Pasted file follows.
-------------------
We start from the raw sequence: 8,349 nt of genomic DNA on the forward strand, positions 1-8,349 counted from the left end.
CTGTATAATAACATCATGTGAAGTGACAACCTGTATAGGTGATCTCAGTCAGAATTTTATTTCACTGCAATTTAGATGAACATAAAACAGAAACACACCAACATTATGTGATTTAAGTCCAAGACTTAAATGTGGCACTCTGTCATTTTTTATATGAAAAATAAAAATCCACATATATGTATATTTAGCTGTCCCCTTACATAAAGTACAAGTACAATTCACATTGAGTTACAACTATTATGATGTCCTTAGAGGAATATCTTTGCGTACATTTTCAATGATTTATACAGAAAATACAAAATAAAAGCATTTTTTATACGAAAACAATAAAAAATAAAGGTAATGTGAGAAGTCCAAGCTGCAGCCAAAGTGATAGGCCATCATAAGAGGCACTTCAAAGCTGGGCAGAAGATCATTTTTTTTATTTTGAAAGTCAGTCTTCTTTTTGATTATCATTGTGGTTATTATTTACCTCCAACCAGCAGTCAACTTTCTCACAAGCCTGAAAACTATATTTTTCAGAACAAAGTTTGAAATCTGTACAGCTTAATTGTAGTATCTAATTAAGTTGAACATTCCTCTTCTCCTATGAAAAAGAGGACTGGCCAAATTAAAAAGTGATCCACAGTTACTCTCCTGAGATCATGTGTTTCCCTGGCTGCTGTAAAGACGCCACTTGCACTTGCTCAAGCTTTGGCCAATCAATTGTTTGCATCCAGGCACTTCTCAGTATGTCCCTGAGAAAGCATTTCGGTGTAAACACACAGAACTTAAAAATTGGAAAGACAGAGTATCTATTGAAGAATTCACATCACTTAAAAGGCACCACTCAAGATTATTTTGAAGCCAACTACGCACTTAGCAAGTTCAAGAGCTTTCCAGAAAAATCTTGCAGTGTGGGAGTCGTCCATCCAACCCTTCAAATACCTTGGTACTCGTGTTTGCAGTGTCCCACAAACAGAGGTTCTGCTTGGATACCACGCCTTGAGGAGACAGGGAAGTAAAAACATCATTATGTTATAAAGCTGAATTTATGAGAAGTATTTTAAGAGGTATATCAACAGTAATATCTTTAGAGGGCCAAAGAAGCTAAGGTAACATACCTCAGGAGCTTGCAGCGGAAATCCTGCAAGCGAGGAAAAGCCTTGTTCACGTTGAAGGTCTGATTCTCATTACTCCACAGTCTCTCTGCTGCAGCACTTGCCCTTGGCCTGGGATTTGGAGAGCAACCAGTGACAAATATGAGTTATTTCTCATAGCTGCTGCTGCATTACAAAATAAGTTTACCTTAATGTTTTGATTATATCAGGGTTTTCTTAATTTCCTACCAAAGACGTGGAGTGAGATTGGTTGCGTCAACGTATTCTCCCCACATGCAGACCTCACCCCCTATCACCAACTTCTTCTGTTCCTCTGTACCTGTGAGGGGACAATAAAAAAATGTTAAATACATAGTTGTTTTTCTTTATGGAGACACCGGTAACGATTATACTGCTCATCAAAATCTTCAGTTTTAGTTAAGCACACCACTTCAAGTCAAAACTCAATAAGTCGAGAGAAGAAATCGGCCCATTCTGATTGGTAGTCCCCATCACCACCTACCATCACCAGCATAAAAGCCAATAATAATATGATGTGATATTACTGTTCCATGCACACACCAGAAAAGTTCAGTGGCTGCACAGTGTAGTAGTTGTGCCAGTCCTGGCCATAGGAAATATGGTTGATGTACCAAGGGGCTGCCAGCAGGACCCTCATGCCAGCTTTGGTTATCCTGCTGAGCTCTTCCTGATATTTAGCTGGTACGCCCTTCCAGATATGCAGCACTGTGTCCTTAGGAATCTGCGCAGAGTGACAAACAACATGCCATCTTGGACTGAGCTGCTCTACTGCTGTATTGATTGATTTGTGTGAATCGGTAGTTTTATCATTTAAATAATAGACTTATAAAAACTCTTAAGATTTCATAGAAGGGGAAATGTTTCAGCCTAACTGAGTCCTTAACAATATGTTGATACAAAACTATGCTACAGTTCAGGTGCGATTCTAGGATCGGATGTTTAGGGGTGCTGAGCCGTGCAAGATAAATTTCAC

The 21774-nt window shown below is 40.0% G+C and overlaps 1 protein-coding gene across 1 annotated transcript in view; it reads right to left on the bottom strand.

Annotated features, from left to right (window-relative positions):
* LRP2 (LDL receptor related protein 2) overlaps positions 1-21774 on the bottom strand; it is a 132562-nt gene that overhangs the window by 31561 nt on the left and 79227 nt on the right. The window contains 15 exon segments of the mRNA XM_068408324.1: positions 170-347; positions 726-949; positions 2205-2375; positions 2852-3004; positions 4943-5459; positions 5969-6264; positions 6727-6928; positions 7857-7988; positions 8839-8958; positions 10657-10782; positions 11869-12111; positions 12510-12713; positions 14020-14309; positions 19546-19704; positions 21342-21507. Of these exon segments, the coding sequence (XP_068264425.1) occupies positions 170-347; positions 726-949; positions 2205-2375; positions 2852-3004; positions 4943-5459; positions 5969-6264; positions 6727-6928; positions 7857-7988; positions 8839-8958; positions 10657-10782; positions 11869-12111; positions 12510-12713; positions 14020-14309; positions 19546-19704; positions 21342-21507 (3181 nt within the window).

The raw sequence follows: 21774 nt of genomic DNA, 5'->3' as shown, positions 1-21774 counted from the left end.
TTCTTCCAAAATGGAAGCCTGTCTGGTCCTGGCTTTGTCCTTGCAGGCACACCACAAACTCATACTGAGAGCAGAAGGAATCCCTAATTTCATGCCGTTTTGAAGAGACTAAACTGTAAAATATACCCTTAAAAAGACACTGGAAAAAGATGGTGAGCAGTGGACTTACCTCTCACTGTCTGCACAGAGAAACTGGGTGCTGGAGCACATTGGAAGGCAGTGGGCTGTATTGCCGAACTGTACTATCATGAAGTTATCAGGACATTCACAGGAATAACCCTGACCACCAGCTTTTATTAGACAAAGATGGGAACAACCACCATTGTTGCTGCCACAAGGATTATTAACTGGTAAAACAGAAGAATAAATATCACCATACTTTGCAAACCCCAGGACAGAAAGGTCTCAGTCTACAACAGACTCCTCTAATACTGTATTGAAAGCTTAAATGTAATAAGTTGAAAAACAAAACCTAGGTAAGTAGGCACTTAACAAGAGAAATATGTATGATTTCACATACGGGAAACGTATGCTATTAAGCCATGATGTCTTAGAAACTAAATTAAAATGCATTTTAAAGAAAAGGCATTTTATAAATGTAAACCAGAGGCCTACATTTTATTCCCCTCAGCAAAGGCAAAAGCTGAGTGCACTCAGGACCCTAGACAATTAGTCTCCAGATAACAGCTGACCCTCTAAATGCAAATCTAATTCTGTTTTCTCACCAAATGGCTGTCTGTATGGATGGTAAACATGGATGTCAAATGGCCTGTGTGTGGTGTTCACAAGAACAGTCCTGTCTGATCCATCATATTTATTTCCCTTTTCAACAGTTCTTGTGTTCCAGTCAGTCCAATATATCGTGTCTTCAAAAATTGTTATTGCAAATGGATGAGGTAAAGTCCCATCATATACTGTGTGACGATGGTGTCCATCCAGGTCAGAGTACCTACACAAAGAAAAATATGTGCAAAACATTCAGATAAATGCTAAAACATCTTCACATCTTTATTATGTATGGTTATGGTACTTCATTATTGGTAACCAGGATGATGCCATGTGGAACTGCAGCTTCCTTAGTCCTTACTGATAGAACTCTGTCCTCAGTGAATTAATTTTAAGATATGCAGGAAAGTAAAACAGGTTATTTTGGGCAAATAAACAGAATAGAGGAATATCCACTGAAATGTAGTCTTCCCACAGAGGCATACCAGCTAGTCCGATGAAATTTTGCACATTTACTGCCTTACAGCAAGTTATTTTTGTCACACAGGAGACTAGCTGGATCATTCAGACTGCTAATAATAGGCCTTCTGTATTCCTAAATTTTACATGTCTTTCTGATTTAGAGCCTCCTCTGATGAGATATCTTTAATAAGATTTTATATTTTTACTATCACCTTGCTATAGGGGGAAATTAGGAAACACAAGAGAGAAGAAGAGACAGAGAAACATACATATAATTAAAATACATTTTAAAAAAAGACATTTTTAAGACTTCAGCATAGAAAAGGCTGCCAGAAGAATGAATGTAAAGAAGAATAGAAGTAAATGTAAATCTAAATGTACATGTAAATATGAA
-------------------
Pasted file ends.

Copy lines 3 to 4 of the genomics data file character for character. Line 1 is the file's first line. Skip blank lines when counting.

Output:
The 21774-nt window shown below is 40.0% G+C and overlaps 1 protein-coding gene across 1 annotated transcript in view; it reads right to left on the bottom strand.

Annotated features, from left to right (window-relative positions):